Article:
[¶10] Mr. Maestas concedes Corporal Halter had the necessary reasonable suspicion to conduct the initial search. He had reason to stop Mr. Maestas, and then to pat him down to determine if he had weapons. To conduct the search, Corporal Halter patted down the outside of Mr. Maestas’ clothing and limited the search to areas where a weapon could be concealed. Corporal Halter discovered and seized a pocket knife from the right pocket of Mr. Maestas’ pants. Still within the scope of Terry , Corporal Halter reached in Mr. Maestas’ pocket to remove the pocket knife. As he removed the knife, Corporal Halter felt what he describes as a "rock or something similar to that." When Corporal Halter felt the rock-like object he "suspected" and "believed" the object was a controlled substance and removed the object from Mr. Maestas’ coin pocket. Corporal Halter then continued to search Mr. Maestas and found additional controlled substances. Mr. Maestas argues Corporal Halter exceeded the scope of Terry and acted unreasonably when he seized the rock-like object he thought was contraband. Mr. Maestas asserts the evidence must be excluded because Corporal Halter seized items that were not reasonably related in scope to the search for weapons. This argument, however, ignores that an officer may reasonably seize an item he observes in "plain view" or "plain feel" while conducting the more limited Terry search.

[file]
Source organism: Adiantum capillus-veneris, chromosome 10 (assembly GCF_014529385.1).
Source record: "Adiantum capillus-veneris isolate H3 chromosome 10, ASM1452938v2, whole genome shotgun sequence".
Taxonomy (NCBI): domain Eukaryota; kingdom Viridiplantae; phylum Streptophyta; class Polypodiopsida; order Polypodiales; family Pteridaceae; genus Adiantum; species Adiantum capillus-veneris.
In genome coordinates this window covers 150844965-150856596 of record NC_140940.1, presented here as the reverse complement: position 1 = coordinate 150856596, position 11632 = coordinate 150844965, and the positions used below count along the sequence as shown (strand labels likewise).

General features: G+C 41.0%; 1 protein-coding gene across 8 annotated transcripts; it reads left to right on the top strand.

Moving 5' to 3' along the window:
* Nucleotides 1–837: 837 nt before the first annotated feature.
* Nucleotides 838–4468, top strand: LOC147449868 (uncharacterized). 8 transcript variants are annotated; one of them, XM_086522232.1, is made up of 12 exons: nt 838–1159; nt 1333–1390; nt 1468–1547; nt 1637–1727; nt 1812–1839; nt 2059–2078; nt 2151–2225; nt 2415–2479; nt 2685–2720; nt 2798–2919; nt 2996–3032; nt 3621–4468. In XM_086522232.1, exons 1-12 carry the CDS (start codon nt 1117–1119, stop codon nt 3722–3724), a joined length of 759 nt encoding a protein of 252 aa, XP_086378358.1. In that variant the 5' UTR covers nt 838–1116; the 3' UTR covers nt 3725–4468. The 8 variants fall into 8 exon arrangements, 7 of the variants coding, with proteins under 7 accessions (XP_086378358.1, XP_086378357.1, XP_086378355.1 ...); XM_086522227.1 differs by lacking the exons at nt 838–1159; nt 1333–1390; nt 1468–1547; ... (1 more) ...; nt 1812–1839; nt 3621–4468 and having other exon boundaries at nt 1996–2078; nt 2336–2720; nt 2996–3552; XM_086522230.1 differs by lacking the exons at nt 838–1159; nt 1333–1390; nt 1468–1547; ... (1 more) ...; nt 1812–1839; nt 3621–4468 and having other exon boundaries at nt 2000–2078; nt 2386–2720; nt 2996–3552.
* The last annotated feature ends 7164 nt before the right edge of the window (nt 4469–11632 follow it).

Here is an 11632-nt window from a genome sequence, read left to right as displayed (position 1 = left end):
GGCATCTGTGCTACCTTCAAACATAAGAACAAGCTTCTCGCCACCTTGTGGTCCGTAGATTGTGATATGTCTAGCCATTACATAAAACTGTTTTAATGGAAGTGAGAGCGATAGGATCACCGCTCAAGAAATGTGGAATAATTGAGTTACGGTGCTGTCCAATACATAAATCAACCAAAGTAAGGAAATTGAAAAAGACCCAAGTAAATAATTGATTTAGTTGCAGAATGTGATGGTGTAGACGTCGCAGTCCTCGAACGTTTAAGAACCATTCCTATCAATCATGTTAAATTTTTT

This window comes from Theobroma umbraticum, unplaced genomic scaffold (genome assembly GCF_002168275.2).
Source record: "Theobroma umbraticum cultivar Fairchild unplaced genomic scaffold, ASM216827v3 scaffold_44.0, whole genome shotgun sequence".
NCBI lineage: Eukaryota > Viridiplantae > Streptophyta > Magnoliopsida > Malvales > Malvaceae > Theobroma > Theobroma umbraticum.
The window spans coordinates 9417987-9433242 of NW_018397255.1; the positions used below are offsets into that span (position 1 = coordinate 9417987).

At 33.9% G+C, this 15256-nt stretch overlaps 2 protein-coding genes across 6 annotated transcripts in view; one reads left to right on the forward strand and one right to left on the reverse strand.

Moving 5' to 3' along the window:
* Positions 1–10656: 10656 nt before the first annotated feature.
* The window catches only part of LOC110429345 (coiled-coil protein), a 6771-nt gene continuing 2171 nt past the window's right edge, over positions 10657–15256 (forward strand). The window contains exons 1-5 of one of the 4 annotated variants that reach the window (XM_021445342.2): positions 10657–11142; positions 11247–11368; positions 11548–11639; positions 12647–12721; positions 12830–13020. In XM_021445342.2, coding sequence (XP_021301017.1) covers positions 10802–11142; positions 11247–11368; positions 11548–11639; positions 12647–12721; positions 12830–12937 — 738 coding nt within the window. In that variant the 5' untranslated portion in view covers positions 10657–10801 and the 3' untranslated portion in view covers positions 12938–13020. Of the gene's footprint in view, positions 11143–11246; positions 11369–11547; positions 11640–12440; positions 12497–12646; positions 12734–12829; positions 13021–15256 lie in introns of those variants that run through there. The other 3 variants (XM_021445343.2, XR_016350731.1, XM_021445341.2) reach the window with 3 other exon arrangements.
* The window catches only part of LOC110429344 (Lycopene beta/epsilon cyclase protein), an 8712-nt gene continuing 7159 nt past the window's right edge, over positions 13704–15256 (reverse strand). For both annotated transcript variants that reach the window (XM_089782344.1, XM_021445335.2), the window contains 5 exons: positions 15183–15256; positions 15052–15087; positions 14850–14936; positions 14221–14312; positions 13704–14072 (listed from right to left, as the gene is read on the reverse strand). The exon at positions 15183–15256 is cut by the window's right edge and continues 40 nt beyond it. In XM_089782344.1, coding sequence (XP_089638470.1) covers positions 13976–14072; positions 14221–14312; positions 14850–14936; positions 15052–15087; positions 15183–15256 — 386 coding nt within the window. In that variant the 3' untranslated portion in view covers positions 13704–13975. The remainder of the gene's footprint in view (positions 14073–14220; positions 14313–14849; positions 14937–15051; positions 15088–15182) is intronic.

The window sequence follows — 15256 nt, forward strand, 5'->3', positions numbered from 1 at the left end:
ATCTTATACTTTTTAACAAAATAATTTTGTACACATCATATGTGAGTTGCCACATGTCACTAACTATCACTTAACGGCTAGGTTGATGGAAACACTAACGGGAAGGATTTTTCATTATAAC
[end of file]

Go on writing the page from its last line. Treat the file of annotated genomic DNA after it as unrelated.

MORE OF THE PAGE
[¶11] In Texas v. Brown , 460 U.S. 730, 103 S.Ct. 1535, 75 L.Ed.2d 502 (1983), the U.S. Supreme Court adopted the plain view doctrine. Under this doctrine, an officer may seize an object that is in plain view of the officer if access to the object "has some prior justification under the Fourth Amendment." Id. at 738, 103 S.Ct. at 1541. To exercise this doctrine, it must be "immediately apparent" to the officer that the observed object is "evidence of a crime, contraband, or otherwise subject to seizure." Id. at 741, 103 S.Ct. at 1542 ; Coolidge v. New Hampshire , 403 U.S. 443, 466, 91 S.Ct. 2022, 2038, 29 L.Ed.2d 564 (1971). "Immediately apparent" means the equivalent degree of certainty required for probable cause. Brown, 460 U.S. at 741, 103 S.Ct. at 1542. The Supreme Court explained that the term "immediately apparent" used in prior plain view cases was "an unhappy choice of words, since it can be taken to imply that an unduly high degree of certainty as to the incriminatory character of evidence is necessary ...." Id. at 741, 103 S.Ct. at 1543. The term, however, does not require more than probable cause. When an officer views an object that is in plain view, the officer must contemporaneously believe the object is evidence of a "crime, contraband, or otherwise subject to seizure" and this belief gives the officer the necessary probable cause to seize the object. Id .,see Payton v. New York , 445 U.S. 573, 100 S.Ct. 1371, 63 L.Ed.2d 639 (1980).

[¶12] The plain feel doctrine is similar to the plain view doctrine. The plain feel doctrine permits an officer...